Let’s talk about industrial 5G. Despite what some conspiracy theorists would have you believe, the global upgrade to the new technology is an exciting and innovative step forward that has the potential to dramatically enhance productivity and encourage growth across manufacturing industries. So important will the use of 5G be as a tool for recovery in the post-pandemic era, that the defining question is not why manufacturers should start to integrate 5G, but when.
It is a question that the UK government clearly recognises the importance of. In 2019 it announced £40m in government-funded trials specifically for manufacturing as well as a further £65m in rural and industrial 5G competitions in 2020. What’s more, this investment has continued into the new decade, with a further £28m investment being announced in January 2021, and also a £30m competition to turn the UK into a leading global generation of 5G networks. That’s £163m invested in the space of 3 years.
So what’s all the fuss about?
Well for starters, 5G is ten to twenty times faster than its predecessors 4G and LTE (Long-Term Evolution), while simultaneously capable of supporting a million connected units per square kilometre. It boasts a transmission rate of up to 20GB per second and consumes only one-thousandth of the amount of energy per bit transferred compared to LTE. It stands to reason therefore that the operational advantages on integrating 5G into a business model can only benefit a company.
In fact, despite the pandemic causing a fall in growth trajectories of overall global economic output –sales enabled by 5G are expected to reach $13.1T by 2035. With higher data speeds and a bigger network capacity the implementation of 5G can empower new user experiences and connect new industries, but what is most notable is the way in which the technology is likely to accelerate smart factory and Industry 4.0 initiatives.
Their necessity has been highlighted by the pandemic which has shown manufacturers the need for agility in the production process in response to shifting demand alongside labour shortages. What 5G can do, is give manufacturers the ability to be adaptable to any change in circumstances at any time, without having to completely re-design their infrastructure, and when paired with developments in advanced automation, artificial intelligence and machine learning, 5G can aid in the development of a fully digitalised factory floor that offers cost-efficiency and productivity benefits.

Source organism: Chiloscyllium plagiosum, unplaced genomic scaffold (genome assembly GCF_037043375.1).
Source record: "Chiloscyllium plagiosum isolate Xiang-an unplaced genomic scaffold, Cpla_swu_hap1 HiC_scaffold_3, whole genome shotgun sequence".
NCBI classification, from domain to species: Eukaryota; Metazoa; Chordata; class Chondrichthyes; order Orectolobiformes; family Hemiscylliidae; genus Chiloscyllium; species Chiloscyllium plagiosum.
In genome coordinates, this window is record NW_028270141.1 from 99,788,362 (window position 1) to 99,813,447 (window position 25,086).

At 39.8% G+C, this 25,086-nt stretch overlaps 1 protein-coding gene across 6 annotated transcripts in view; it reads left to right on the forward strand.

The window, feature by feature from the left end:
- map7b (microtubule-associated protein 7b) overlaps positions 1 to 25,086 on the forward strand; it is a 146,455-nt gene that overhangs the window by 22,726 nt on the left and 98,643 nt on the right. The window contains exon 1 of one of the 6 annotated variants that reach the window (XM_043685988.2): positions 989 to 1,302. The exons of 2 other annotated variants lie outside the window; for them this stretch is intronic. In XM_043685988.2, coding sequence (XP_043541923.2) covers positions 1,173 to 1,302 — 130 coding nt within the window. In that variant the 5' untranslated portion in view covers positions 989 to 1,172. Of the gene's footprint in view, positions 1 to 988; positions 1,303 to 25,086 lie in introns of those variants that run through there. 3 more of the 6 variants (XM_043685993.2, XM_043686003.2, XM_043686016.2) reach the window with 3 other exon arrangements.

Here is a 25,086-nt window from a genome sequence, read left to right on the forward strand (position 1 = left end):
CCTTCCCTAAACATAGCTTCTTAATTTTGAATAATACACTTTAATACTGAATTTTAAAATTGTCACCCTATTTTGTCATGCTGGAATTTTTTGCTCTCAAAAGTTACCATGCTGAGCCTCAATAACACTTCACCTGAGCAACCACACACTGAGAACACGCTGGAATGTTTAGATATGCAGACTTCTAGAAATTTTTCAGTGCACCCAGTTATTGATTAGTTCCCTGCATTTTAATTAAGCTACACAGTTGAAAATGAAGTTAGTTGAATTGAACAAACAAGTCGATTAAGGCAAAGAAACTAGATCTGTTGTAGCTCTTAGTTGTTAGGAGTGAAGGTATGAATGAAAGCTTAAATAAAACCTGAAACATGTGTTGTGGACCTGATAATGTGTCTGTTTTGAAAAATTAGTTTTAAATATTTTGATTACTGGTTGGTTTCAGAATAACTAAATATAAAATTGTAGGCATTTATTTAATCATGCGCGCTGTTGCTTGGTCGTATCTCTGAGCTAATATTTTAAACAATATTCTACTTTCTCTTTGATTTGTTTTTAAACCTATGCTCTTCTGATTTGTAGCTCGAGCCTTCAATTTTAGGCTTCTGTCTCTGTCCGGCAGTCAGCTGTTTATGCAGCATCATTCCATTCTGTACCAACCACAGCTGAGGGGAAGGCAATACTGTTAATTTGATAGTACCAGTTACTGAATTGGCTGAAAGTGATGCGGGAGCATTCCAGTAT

If that wasn’t enough to convince you of the merits of 5G, then how about its sustainable benefits? Thanks to the efficiencies in new networks, it is predicted that 5G networks will reduce their carbon emissions by 50% over the next 10 years. Furthermore, 5G enable Intelligent Transportation can lead to 15% less traffic and, as a result, pollution emitted by vehicles, and finally, 5G enable devices are developed to have a longer battery and device life-time when compared to previous technology, thus increasing energy efficiency.
So, as it turns out, the question of why to upgrade to 5G is an easy one to answer. In a nutshell the technology gives manufacturers the opportunity to integrate production-boosting Industry 4.0 initiatives, that simultaneously offer sustainable energy efficient benefits. Yet the biggest obstacle facing many manufacturers is the question of how to finance this digital transformation, and fortunately for them, it is also a question that can be easily answered. With smart financing techniques, the investing in new infrastructure can be done effortlessly and without putting a significant amount of capital at risk. Therefore, the answer to ‘why’ subsequently poses a new question for manufacturers: when, lest they be left behind by the competition.
Do you think 5G is the way forward? Take a look at our latest article on the topic here or get in touch to schedule a chat!
 Gov UK, New £65 million package for 5G trials, 20 Feb 2020
 The Manufacturer, UK Govt pledges £40m for manufacturing 5G trials, 18 Jun 2019
 Siemens, A 5G network for every factory, 15 Nov 2019
James Hardie, Business Development Manager
I have worked at Siemens since 2015, starting out on the Graduate Programme. Having worked and gained experience in numerous areas within the business, I am now a Business Development Manager within our Industrial Equipment & Machine Tools division. My role involves helping customers achieve their ambitions of growth through the acquisition of new equipment by providing smart and tailored finance solutions to suit each customer individually.
My interests tend to revolve around being active; I run, play golf and football as well as enjoy watching most sports. Outside of that, I am always looking for another excuse to eat at a great restaurant.